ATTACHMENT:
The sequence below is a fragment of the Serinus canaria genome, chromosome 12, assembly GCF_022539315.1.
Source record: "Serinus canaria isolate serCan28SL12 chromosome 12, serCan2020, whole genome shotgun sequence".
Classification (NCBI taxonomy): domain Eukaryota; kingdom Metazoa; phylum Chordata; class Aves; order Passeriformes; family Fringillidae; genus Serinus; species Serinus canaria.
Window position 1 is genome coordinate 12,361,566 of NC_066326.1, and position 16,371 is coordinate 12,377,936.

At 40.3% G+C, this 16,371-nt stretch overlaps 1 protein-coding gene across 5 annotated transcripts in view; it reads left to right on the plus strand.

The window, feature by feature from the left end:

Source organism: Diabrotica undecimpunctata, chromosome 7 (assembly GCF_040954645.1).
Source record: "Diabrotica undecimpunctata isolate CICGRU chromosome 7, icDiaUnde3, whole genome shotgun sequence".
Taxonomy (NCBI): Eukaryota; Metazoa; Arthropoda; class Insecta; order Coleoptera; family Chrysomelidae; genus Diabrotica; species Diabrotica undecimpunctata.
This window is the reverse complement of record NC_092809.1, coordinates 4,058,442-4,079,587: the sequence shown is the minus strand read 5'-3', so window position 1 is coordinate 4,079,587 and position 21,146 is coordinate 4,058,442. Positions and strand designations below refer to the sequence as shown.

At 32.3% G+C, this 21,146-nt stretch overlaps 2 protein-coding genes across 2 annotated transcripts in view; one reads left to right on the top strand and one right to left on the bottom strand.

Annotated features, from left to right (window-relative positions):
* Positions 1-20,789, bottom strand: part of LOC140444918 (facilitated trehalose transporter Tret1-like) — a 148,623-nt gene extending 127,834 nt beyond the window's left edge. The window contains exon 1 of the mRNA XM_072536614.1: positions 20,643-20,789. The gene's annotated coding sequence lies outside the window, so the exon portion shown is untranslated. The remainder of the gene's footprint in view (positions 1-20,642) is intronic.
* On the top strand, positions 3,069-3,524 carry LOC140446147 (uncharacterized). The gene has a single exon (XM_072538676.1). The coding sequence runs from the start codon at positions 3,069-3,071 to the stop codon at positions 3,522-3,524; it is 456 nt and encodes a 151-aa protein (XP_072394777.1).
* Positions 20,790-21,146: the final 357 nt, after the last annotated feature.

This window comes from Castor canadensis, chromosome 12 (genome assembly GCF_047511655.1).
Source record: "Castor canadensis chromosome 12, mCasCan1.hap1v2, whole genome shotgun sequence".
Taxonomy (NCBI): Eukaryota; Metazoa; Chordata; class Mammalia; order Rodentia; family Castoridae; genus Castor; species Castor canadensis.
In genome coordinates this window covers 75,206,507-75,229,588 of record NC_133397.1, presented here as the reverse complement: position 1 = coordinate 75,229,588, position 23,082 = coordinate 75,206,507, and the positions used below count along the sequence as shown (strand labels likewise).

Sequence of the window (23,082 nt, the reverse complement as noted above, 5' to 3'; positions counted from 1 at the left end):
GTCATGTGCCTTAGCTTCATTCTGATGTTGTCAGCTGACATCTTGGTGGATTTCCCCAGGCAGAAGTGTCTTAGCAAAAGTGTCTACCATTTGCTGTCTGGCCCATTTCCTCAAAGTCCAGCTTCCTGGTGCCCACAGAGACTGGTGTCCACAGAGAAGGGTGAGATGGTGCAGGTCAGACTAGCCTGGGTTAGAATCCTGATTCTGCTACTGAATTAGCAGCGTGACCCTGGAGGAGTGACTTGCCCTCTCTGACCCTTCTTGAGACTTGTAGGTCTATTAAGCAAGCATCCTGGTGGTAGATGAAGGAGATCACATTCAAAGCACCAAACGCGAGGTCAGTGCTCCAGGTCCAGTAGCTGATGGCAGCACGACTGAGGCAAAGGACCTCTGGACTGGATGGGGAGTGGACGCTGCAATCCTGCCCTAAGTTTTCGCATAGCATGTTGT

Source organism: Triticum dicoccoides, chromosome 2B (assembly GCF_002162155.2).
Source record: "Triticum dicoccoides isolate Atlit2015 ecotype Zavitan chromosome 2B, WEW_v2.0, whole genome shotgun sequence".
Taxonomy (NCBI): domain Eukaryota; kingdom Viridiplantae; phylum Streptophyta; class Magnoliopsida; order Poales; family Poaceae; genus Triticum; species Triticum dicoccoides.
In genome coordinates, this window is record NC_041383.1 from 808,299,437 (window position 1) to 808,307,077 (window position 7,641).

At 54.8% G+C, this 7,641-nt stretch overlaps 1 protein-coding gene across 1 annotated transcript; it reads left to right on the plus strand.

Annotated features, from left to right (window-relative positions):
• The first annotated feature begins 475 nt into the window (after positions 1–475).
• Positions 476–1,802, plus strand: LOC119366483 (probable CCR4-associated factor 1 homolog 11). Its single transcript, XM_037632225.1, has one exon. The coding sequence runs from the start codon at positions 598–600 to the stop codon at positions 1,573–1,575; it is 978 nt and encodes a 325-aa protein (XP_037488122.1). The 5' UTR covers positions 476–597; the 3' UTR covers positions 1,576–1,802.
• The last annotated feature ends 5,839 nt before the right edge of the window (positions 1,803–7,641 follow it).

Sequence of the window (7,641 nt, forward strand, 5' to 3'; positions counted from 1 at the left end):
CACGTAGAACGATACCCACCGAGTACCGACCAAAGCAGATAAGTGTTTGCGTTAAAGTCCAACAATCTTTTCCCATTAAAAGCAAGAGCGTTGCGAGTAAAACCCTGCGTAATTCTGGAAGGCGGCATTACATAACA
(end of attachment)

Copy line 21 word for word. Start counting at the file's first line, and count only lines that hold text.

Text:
GTCATGTGCCTTAGCTTCATTCTGATGTTGTCAGCTGACATCTTGGTGGATTTCCCCAGGCAGAAGTGTCTTAGCAAAAGTGTCTACCATTTGCTGTCTGGCCCATTTCCTCAAAGTCCAGCTTCCTGGTGCCCACAGAGACTGGTGTCCACAGAGAAGGGTGAGATGGTGCAGGTCAGACTAGCCTGGGTTAGAATCCTGATTCTGCTACTGAATTAGCAGCGTGACCCTGGAGGAGTGACTTGCCCTCTCTGACCCTTCTTGAGACTTGTAGGTCTATTAAGCAAGCATCCTGGTGGTAGATGAAGGAGATCACATTCAAAGCACCAAACGCGAGGTCAGTGCTCCAGGTCCAGTAGCTGATGGCAGCACGACTGAGGCAAAGGACCTCTGGACTGGATGGGGAGTGGACGCTGCAATCCTGCCCTAAGTTTTCGCATAGCATGTTGT